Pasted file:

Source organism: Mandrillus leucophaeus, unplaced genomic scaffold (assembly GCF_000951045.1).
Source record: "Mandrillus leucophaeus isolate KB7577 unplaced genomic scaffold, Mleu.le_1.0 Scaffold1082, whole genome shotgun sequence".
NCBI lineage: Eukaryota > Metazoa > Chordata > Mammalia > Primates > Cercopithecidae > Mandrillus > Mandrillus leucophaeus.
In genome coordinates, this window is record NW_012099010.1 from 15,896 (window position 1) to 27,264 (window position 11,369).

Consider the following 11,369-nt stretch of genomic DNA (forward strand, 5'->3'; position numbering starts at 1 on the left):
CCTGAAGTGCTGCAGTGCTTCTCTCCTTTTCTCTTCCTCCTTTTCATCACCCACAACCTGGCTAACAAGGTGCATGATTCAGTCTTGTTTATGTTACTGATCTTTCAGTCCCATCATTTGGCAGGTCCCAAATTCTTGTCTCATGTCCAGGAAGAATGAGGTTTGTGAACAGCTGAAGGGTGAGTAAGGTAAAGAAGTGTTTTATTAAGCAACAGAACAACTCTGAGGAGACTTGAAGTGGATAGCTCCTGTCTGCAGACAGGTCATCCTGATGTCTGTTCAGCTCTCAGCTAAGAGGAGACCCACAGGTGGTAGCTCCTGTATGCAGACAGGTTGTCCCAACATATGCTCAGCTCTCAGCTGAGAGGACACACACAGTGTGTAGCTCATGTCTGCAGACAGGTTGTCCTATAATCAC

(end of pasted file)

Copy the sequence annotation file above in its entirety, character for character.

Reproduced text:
Source organism: Mandrillus leucophaeus, unplaced genomic scaffold (assembly GCF_000951045.1).
Source record: "Mandrillus leucophaeus isolate KB7577 unplaced genomic scaffold, Mleu.le_1.0 Scaffold1082, whole genome shotgun sequence".
NCBI lineage: Eukaryota > Metazoa > Chordata > Mammalia > Primates > Cercopithecidae > Mandrillus > Mandrillus leucophaeus.
In genome coordinates, this window is record NW_012099010.1 from 15,896 (window position 1) to 27,264 (window position 11,369).

Consider the following 11,369-nt stretch of genomic DNA (forward strand, 5'->3'; position numbering starts at 1 on the left):
CCTGAAGTGCTGCAGTGCTTCTCTCCTTTTCTCTTCCTCCTTTTCATCACCCACAACCTGGCTAACAAGGTGCATGATTCAGTCTTGTTTATGTTACTGATCTTTCAGTCCCATCATTTGGCAGGTCCCAAATTCTTGTCTCATGTCCAGGAAGAATGAGGTTTGTGAACAGCTGAAGGGTGAGTAAGGTAAAGAAGTGTTTTATTAAGCAACAGAACAACTCTGAGGAGACTTGAAGTGGATAGCTCCTGTCTGCAGACAGGTCATCCTGATGTCTGTTCAGCTCTCAGCTAAGAGGAGACCCACAGGTGGTAGCTCCTGTATGCAGACAGGTTGTCCCAACATATGCTCAGCTCTCAGCTGAGAGGACACACACAGTGTGTAGCTCATGTCTGCAGACAGGTTGTCCTATAATCAC